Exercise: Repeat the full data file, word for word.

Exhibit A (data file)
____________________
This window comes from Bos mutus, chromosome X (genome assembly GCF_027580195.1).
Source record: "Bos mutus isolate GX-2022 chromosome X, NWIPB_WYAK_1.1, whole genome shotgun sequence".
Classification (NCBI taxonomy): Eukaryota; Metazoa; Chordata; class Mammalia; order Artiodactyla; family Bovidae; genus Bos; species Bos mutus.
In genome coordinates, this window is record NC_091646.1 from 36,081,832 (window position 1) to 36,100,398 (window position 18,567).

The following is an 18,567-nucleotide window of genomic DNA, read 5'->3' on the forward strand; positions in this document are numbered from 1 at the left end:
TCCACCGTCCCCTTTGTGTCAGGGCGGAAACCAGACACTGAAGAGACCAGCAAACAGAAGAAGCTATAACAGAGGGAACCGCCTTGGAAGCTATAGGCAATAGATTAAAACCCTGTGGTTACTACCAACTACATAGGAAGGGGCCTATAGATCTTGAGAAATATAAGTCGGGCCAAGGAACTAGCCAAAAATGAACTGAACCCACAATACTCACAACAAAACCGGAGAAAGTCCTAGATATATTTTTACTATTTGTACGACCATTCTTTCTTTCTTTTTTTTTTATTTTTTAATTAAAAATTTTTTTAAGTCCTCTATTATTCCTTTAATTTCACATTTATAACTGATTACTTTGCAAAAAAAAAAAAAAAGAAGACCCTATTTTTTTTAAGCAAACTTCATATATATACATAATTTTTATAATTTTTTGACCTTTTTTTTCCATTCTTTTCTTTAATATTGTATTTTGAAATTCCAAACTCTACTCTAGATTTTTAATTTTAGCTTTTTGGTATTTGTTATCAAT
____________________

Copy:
This window comes from Bos mutus, chromosome X (genome assembly GCF_027580195.1).
Source record: "Bos mutus isolate GX-2022 chromosome X, NWIPB_WYAK_1.1, whole genome shotgun sequence".
Classification (NCBI taxonomy): Eukaryota; Metazoa; Chordata; class Mammalia; order Artiodactyla; family Bovidae; genus Bos; species Bos mutus.
In genome coordinates, this window is record NC_091646.1 from 36,081,832 (window position 1) to 36,100,398 (window position 18,567).

The following is an 18,567-nucleotide window of genomic DNA, read 5'->3' on the forward strand; positions in this document are numbered from 1 at the left end:
TCCACCGTCCCCTTTGTGTCAGGGCGGAAACCAGACACTGAAGAGACCAGCAAACAGAAGAAGCTATAACAGAGGGAACCGCCTTGGAAGCTATAGGCAATAGATTAAAACCCTGTGGTTACTACCAACTACATAGGAAGGGGCCTATAGATCTTGAGAAATATAAGTCGGGCCAAGGAACTAGCCAAAAATGAACTGAACCCACAATACTCACAACAAAACCGGAGAAAGTCCTAGATATATTTTTACTATTTGTACGACCATTCTTTCTTTCTTTTTTTTTTATTTTTTAATTAAAAATTTTTTTAAGTCCTCTATTATTCCTTTAATTTCACATTTATAACTGATTACTTTGCAAAAAAAAAAAAAAAGAAGACCCTATTTTTTTTAAGCAAACTTCATATATATACATAATTTTTATAATTTTTTGACCTTTTTTTTCCATTCTTTTCTTTAATATTGTATTTTGAAATTCCAAACTCTACTCTAGATTTTTAATTTTAGCTTTTTGGTATTTGTTATCAAT